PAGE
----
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Greece: Schools shut, protesters pepper sprayed

Monday - 9/16/2013, 1:51pm  ET

Striking teachers protest against job cuts in central Athens on Monday, Sept. 16, 2013. Thousands of school teachers and other civil servants held an afternoon demonstration to Parliament to demand a repeal of government plans to axe thousands of public sector jobs.Under government plans, 12,500 public sector employees are to be suspended as part of efforts to trim Greece's bloated public sector and to meet conditions of the country's international bailout. (AP Photo/Petros Giannakouris)

DEREK GATOPOULOS
Associated Press

ATHENS, Greece (AP) -- Greek police used pepper spray against suspended school guards Monday as high schools around the country shut down at the start of a week of strikes protesting public job cuts.

At least two demonstrators were sent to the hospital with breathing problems after police tried to move them away from the government's Administrative Reform Ministry in Athens.

The Greek government job cuts, part of austerity measures demanded by creditors in return for bailout loans, have triggered rolling weekly strikes by teachers at state high schools. The country's main civil servants' union, meanwhile, has called for a two-day public sector strike for Wednesday and Thursday.

Thousands of Greek school teachers and other civil servants protested before Parliament on Monday to demand a repeal of government plans to ax thousands of public sector jobs. In the northern city of Thessaloniki, about 10,000 protesters held a similar march.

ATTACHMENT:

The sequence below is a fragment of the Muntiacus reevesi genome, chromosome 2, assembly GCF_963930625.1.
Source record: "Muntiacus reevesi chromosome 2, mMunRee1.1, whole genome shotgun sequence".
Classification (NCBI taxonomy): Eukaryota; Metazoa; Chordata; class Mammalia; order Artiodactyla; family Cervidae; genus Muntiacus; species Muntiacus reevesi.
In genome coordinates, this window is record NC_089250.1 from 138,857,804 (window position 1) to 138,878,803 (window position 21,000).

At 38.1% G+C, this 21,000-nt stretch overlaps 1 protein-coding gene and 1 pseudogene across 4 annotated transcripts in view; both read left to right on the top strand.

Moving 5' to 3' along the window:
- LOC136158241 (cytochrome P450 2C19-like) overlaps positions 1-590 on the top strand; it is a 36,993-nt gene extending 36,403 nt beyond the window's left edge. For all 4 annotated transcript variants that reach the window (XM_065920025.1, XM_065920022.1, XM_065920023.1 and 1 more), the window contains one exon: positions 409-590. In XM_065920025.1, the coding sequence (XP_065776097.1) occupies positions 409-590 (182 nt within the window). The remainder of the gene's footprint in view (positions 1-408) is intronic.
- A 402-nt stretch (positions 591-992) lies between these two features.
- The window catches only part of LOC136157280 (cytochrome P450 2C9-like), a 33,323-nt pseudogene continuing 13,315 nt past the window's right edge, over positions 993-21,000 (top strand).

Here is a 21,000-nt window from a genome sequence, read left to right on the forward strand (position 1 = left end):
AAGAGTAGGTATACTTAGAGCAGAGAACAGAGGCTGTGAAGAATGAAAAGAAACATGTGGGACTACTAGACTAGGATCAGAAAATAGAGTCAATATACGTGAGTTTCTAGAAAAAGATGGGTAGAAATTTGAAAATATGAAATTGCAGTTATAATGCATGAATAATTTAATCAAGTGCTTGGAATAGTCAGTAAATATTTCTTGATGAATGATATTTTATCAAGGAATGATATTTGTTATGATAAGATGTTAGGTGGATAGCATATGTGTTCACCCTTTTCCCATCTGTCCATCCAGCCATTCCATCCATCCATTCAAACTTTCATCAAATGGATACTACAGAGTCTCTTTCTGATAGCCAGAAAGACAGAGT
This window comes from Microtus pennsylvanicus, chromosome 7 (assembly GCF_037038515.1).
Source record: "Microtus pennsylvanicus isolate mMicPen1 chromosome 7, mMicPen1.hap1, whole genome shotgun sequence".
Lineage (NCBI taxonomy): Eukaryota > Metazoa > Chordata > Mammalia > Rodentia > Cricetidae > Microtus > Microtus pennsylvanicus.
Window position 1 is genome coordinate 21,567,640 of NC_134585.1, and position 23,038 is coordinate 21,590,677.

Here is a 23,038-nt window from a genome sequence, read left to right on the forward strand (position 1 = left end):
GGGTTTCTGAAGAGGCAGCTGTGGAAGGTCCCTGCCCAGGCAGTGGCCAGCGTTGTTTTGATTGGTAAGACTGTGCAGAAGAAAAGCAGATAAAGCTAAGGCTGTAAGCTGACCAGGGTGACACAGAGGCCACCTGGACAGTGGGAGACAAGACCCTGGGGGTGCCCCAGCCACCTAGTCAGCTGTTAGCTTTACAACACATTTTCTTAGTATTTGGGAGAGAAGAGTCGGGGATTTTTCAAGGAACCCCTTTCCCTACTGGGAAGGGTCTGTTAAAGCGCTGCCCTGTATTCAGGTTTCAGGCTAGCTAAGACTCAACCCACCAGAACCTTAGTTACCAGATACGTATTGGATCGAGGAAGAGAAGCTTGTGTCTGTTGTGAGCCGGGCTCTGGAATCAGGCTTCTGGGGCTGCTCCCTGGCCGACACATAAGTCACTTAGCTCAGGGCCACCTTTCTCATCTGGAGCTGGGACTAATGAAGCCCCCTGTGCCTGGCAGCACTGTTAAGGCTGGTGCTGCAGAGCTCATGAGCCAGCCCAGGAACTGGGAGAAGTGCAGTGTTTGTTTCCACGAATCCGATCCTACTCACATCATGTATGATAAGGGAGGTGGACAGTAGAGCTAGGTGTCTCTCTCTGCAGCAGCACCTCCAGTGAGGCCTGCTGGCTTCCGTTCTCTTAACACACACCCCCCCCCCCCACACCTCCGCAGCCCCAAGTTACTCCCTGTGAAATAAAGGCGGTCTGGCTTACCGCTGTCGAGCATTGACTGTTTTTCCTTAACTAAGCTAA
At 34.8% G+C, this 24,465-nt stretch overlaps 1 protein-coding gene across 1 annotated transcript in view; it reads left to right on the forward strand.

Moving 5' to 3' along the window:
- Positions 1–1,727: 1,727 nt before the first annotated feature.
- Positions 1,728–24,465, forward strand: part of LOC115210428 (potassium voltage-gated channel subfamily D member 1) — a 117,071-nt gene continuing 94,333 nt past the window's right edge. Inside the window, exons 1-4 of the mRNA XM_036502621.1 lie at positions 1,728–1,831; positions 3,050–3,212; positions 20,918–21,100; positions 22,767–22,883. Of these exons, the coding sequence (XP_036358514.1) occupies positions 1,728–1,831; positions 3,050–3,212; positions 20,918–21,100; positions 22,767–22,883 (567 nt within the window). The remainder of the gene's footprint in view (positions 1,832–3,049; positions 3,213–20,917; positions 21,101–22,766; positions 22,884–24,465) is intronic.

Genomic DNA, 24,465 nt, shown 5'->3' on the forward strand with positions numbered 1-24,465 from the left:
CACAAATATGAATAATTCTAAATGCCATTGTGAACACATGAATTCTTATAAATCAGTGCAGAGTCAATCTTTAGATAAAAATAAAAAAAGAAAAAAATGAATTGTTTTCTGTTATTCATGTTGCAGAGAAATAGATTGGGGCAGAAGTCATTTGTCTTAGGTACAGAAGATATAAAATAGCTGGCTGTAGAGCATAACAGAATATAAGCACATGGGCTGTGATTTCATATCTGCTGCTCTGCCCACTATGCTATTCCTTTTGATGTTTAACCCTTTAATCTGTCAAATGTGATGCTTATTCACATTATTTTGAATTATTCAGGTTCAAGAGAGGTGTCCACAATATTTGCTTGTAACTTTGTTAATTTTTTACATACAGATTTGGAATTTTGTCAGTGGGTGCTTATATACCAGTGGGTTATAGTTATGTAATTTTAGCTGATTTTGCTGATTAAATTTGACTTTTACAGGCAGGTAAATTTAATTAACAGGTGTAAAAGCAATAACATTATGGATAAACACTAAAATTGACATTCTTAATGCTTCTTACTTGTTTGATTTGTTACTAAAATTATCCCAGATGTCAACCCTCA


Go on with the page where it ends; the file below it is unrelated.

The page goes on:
"The level of participation in the high school teachers' strike was very high today. Our estimate is 85 percent or higher nationwide," Stephanos Papalexis, deputy leader of the Union of Secondary Education in Athens, told the Associated Press.

Education Ministry officials could not be immediately reached for comment on the union estimate.

Under government plans, 25,000 public sector employees are to be suspended this year and 15,000 will be fired in the next 15 months as part of efforts to trim Greece's bloated public sector and to meet conditions of the country's international bailout.

Greece has been depending on rescue loans from the International Monetary Fund and other European countries that use the euro currency since May 2010. In return, it has imposed repeated rounds of austerity measures, slashing salaries and pensions and introducing rounds of tax hikes.

While Greek budget figures are showing some signs of improvement, with the budget deficit narrowing, the measures have also left the economy hammered by a deep recession, now in its sixth year. Unemployment has spiraled to above 27 percent, and is nearly 60 percent for those under the age of 25.

Conservative Prime Minister Antonis Samaras renewed a promise to end the recession next year.

"We are not out of the woods yet," he told a conference in central Athens. "But in the last 14 months, we've changed the image of our country abroad. We've stabilized our country internally. We have implemented sweeping reforms and brought our program back on track."


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